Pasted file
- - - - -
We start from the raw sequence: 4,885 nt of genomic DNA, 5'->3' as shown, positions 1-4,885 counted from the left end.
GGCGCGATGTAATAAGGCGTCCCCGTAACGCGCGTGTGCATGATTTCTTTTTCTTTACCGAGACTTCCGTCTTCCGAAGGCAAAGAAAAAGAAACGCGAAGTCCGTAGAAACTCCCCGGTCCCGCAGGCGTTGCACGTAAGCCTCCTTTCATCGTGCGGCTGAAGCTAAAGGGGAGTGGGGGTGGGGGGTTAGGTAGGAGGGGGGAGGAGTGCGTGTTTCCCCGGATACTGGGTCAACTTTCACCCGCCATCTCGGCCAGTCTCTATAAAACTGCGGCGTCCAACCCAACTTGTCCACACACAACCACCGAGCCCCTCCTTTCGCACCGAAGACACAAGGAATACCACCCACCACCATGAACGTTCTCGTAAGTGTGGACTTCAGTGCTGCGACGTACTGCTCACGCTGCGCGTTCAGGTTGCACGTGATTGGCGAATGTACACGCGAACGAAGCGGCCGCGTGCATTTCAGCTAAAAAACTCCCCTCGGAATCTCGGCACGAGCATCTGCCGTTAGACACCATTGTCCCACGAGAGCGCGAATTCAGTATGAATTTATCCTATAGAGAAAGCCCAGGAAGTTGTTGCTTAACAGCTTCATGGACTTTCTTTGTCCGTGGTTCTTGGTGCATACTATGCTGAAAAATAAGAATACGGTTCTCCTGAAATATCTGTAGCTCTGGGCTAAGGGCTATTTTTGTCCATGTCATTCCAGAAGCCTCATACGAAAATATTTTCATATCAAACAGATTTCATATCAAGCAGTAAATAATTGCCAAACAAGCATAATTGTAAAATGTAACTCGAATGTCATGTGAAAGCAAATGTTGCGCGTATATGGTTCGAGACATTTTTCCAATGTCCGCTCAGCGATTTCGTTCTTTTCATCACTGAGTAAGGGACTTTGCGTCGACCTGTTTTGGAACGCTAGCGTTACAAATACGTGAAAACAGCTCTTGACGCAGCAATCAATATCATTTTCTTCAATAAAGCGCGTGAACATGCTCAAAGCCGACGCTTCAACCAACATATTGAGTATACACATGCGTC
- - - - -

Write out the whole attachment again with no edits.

We start from the raw sequence: 4,885 nt of genomic DNA, 5'->3' as shown, positions 1-4,885 counted from the left end.
GGCGCGATGTAATAAGGCGTCCCCGTAACGCGCGTGTGCATGATTTCTTTTTCTTTACCGAGACTTCCGTCTTCCGAAGGCAAAGAAAAAGAAACGCGAAGTCCGTAGAAACTCCCCGGTCCCGCAGGCGTTGCACGTAAGCCTCCTTTCATCGTGCGGCTGAAGCTAAAGGGGAGTGGGGGTGGGGGGTTAGGTAGGAGGGGGGAGGAGTGCGTGTTTCCCCGGATACTGGGTCAACTTTCACCCGCCATCTCGGCCAGTCTCTATAAAACTGCGGCGTCCAACCCAACTTGTCCACACACAACCACCGAGCCCCTCCTTTCGCACCGAAGACACAAGGAATACCACCCACCACCATGAACGTTCTCGTAAGTGTGGACTTCAGTGCTGCGACGTACTGCTCACGCTGCGCGTTCAGGTTGCACGTGATTGGCGAATGTACACGCGAACGAAGCGGCCGCGTGCATTTCAGCTAAAAAACTCCCCTCGGAATCTCGGCACGAGCATCTGCCGTTAGACACCATTGTCCCACGAGAGCGCGAATTCAGTATGAATTTATCCTATAGAGAAAGCCCAGGAAGTTGTTGCTTAACAGCTTCATGGACTTTCTTTGTCCGTGGTTCTTGGTGCATACTATGCTGAAAAATAAGAATACGGTTCTCCTGAAATATCTGTAGCTCTGGGCTAAGGGCTATTTTTGTCCATGTCATTCCAGAAGCCTCATACGAAAATATTTTCATATCAAACAGATTTCATATCAAGCAGTAAATAATTGCCAAACAAGCATAATTGTAAAATGTAACTCGAATGTCATGTGAAAGCAAATGTTGCGCGTATATGGTTCGAGACATTTTTCCAATGTCCGCTCAGCGATTTCGTTCTTTTCATCACTGAGTAAGGGACTTTGCGTCGACCTGTTTTGGAACGCTAGCGTTACAAATACGTGAAAACAGCTCTTGACGCAGCAATCAATATCATTTTCTTCAATAAAGCGCGTGAACATGCTCAAAGCCGACGCTTCAACCAACATATTGAGTATACACATGCGTC